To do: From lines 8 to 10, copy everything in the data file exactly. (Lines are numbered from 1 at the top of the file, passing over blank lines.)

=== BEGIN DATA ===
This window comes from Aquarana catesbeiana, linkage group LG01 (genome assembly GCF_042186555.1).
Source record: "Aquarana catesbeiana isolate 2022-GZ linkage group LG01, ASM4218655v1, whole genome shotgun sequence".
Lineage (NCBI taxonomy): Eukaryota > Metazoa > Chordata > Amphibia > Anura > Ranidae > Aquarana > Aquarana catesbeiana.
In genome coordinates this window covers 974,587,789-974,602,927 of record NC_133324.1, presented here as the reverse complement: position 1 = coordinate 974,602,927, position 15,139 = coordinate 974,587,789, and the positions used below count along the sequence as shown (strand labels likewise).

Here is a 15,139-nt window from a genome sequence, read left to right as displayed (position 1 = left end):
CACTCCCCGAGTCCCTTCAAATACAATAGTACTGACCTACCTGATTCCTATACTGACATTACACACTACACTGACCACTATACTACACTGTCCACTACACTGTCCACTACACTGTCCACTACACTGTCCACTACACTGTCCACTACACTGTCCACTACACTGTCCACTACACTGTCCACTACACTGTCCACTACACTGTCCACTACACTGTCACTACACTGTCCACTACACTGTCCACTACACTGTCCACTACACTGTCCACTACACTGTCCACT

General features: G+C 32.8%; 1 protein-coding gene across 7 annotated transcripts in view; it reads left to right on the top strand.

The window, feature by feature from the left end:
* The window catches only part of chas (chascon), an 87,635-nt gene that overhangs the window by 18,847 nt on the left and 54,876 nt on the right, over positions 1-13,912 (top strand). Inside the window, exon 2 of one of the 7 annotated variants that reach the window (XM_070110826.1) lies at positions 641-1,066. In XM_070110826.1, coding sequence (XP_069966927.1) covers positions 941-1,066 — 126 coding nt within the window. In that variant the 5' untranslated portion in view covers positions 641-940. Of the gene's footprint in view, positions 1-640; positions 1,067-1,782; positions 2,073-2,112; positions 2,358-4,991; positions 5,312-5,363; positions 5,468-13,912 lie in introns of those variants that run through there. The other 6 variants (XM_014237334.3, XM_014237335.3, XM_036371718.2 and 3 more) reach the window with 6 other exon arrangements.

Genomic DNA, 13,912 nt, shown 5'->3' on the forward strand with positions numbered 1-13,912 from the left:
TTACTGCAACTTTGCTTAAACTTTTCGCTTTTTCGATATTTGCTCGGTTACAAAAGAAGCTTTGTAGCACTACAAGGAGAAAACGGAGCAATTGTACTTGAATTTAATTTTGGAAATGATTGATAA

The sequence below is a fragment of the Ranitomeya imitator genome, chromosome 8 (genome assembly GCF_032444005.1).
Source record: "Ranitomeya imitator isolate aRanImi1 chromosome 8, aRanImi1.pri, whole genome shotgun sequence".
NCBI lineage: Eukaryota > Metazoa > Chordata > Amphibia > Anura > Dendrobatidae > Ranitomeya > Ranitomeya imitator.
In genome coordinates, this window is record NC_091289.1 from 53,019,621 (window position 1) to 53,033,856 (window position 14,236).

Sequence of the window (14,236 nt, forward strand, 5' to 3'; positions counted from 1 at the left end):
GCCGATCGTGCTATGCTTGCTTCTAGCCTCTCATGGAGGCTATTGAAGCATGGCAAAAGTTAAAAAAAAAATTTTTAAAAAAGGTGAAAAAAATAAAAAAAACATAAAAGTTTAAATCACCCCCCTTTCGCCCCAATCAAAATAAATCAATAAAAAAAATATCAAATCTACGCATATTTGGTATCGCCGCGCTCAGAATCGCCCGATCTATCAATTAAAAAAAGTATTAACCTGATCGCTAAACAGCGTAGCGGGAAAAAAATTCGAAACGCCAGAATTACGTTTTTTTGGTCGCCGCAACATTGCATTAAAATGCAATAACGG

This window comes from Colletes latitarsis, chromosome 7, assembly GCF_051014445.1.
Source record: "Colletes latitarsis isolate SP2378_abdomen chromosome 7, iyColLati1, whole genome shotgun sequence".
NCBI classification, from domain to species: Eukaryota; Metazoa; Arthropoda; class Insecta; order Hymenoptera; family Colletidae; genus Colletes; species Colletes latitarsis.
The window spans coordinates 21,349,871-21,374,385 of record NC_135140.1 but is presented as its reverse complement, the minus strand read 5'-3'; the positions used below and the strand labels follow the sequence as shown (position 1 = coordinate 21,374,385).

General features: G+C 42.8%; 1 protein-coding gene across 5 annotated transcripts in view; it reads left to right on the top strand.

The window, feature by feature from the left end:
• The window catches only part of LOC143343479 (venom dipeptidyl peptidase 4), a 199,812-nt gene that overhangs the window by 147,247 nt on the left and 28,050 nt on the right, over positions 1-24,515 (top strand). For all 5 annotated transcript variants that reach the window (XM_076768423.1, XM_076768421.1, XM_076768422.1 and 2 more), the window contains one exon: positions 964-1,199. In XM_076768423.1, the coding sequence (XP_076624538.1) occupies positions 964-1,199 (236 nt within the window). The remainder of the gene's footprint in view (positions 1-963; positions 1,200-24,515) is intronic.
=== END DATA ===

The window, feature by feature from the left end:
* The window catches only part of chas (chascon), an 87,635-nt gene that overhangs the window by 18,847 nt on the left and 54,876 nt on the right, over positions 1-13,912 (top strand). Inside the window, exon 2 of one of the 7 annotated variants that reach the window (XM_070110826.1) lies at positions 641-1,066. In XM_070110826.1, coding sequence (XP_069966927.1) covers positions 941-1,066 — 126 coding nt within the window. In that variant the 5' untranslated portion in view covers positions 641-940. Of the gene's footprint in view, positions 1-640; positions 1,067-1,782; positions 2,073-2,112; positions 2,358-4,991; positions 5,312-5,363; positions 5,468-13,912 lie in introns of those variants that run through there. The other 6 variants (XM_014237334.3, XM_014237335.3, XM_036371718.2 and 3 more) reach the window with 6 other exon arrangements.

Genomic DNA, 13,912 nt, shown 5'->3' on the forward strand with positions numbered 1-13,912 from the left: